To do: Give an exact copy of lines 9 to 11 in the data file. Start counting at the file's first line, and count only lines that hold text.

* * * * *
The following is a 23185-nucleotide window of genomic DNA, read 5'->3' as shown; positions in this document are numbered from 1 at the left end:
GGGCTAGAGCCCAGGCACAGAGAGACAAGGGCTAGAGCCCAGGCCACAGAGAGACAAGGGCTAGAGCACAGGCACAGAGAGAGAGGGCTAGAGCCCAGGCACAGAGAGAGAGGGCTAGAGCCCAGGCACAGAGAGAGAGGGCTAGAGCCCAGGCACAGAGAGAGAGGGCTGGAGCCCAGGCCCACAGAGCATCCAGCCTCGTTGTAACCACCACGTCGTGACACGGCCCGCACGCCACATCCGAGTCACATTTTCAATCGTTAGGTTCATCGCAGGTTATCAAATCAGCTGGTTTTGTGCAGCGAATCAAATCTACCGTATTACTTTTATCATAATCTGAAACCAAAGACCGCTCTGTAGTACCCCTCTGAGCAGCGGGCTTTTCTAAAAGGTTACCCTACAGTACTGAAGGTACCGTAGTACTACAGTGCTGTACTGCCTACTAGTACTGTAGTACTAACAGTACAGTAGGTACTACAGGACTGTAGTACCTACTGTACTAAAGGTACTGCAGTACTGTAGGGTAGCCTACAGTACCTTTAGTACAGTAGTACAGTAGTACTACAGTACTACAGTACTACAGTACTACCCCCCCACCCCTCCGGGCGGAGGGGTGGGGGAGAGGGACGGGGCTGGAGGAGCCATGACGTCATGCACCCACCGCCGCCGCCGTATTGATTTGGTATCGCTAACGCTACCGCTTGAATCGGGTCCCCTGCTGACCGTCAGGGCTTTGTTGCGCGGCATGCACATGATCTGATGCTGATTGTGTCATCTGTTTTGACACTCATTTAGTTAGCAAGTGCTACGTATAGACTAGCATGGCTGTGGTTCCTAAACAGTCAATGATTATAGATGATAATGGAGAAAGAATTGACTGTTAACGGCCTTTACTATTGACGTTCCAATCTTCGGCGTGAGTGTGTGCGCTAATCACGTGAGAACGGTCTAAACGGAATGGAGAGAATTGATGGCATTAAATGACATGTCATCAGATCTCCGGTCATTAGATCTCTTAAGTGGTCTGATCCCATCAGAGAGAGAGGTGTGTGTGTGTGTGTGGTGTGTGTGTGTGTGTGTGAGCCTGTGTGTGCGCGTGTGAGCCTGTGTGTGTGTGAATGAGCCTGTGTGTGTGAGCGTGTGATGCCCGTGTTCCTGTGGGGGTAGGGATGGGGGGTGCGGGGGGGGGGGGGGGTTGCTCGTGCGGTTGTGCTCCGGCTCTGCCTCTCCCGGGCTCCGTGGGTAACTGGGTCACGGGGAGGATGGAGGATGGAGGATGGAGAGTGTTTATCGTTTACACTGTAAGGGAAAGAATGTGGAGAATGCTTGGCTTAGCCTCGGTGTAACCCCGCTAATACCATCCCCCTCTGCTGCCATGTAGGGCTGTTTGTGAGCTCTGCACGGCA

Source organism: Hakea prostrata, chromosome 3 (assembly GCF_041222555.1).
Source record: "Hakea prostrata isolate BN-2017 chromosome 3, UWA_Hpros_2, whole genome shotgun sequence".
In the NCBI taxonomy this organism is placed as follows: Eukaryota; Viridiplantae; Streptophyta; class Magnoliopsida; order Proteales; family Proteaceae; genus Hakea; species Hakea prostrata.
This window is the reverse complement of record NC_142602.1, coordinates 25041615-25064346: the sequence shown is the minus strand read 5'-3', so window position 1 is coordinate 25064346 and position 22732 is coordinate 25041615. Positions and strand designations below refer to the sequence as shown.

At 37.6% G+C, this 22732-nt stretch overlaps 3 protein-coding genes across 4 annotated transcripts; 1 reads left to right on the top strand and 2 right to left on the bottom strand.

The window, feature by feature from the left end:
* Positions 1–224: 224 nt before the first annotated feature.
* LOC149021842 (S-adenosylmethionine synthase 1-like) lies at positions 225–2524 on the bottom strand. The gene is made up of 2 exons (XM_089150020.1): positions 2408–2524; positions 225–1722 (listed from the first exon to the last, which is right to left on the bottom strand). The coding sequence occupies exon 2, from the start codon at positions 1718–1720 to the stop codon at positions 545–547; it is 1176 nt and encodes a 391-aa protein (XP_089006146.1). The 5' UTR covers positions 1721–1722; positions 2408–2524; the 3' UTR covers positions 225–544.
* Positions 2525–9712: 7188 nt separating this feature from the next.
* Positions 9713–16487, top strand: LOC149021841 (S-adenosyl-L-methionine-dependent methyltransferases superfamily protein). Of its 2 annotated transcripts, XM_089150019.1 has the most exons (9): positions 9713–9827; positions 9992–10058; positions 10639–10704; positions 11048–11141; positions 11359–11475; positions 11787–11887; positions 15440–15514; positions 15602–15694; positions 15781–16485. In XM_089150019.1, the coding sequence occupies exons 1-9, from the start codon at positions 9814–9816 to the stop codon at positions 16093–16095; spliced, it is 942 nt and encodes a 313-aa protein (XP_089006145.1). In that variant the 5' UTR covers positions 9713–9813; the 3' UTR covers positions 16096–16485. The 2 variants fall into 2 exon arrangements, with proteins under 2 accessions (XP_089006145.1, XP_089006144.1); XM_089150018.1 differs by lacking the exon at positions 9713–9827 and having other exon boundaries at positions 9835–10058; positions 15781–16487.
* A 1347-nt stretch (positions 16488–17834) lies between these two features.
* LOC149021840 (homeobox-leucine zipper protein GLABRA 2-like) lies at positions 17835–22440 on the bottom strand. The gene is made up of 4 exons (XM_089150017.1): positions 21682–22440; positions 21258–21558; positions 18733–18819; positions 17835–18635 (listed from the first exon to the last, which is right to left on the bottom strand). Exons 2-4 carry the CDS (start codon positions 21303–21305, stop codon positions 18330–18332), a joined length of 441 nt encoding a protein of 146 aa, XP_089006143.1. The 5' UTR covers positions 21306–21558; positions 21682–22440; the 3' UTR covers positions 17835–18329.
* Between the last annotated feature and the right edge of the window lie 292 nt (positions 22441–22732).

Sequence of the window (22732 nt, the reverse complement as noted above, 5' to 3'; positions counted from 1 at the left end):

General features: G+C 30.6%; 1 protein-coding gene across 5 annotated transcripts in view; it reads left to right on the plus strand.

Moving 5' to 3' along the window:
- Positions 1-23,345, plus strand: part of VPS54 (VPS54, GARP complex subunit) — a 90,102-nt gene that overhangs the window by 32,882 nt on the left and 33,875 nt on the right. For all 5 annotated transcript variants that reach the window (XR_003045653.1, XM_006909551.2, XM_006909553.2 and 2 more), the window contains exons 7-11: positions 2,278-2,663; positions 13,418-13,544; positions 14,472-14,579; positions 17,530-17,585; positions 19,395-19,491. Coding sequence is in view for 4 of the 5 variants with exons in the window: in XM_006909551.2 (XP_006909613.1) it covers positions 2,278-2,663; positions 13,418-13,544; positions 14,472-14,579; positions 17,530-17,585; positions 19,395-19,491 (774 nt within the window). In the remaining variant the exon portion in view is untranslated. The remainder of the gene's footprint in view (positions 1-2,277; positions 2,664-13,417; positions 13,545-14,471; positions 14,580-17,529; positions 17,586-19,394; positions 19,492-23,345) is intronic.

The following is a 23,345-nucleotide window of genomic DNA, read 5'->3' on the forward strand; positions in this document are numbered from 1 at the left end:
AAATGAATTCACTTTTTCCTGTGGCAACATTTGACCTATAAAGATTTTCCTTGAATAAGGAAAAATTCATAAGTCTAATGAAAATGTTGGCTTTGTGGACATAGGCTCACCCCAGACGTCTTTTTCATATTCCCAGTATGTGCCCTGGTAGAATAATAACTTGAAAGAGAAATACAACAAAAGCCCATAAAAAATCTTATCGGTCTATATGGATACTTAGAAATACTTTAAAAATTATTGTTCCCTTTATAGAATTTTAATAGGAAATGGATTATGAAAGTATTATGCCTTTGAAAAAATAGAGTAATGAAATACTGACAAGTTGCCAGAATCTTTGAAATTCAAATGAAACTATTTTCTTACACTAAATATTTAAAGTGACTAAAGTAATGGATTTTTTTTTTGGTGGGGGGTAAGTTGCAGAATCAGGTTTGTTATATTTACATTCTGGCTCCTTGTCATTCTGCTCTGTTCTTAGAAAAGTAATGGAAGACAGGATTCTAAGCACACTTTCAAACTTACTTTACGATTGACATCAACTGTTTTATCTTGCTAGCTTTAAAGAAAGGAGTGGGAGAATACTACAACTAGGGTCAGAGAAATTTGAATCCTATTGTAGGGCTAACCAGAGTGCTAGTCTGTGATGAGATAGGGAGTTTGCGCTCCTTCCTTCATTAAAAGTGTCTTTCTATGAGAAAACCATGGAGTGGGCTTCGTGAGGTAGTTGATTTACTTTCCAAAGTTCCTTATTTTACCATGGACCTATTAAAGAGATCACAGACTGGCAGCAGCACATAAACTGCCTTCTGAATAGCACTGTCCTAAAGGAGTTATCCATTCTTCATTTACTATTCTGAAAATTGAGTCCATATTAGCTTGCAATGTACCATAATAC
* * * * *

* Positions 1–224: 224 nt before the first annotated feature.
* LOC149021842 (S-adenosylmethionine synthase 1-like) lies at positions 225–2524 on the bottom strand. The gene is made up of 2 exons (XM_089150020.1): positions 2408–2524; positions 225–1722 (listed from the first exon to the last, which is right to left on the bottom strand). The coding sequence occupies exon 2, from the start codon at positions 1718–1720 to the stop codon at positions 545–547; it is 1176 nt and encodes a 391-aa protein (XP_089006146.1). The 5' UTR covers positions 1721–1722; positions 2408–2524; the 3' UTR covers positions 225–544.
* Positions 2525–9712: 7188 nt separating this feature from the next.